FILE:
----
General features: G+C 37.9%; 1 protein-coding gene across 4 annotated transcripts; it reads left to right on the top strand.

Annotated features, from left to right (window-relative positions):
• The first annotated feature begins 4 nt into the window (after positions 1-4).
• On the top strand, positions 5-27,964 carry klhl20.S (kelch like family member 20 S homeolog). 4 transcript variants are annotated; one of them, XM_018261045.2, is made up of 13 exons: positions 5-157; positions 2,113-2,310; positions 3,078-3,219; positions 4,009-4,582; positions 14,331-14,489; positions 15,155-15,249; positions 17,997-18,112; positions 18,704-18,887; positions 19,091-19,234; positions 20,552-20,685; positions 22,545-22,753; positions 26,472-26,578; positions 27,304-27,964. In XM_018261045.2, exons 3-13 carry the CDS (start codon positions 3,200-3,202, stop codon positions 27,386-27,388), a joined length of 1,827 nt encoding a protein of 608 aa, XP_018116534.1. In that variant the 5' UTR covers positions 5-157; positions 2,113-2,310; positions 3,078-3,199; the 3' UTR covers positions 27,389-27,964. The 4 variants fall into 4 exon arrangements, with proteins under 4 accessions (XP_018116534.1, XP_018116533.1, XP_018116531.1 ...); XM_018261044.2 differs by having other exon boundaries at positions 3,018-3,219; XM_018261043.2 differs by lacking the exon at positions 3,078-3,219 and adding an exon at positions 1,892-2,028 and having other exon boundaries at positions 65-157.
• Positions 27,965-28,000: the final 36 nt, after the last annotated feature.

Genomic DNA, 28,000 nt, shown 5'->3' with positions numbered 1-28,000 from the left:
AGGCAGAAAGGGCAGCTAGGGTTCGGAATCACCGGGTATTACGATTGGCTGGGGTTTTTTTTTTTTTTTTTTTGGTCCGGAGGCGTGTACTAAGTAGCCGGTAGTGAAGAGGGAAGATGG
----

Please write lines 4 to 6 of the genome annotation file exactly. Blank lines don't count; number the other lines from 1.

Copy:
• On the top strand, positions 5-27,964 carry klhl20.S (kelch like family member 20 S homeolog). 4 transcript variants are annotated; one of them, XM_018261045.2, is made up of 13 exons: positions 5-157; positions 2,113-2,310; positions 3,078-3,219; positions 4,009-4,582; positions 14,331-14,489; positions 15,155-15,249; positions 17,997-18,112; positions 18,704-18,887; positions 19,091-19,234; positions 20,552-20,685; positions 22,545-22,753; positions 26,472-26,578; positions 27,304-27,964. In XM_018261045.2, exons 3-13 carry the CDS (start codon positions 3,200-3,202, stop codon positions 27,386-27,388), a joined length of 1,827 nt encoding a protein of 608 aa, XP_018116534.1. In that variant the 5' UTR covers positions 5-157; positions 2,113-2,310; positions 3,078-3,199; the 3' UTR covers positions 27,389-27,964. The 4 variants fall into 4 exon arrangements, with proteins under 4 accessions (XP_018116534.1, XP_018116533.1, XP_018116531.1 ...); XM_018261044.2 differs by having other exon boundaries at positions 3,018-3,219; XM_018261043.2 differs by lacking the exon at positions 3,078-3,219 and adding an exon at positions 1,892-2,028 and having other exon boundaries at positions 65-157.
• Positions 27,965-28,000: the final 36 nt, after the last annotated feature.

Genomic DNA, 28,000 nt, shown 5'->3' with positions numbered 1-28,000 from the left: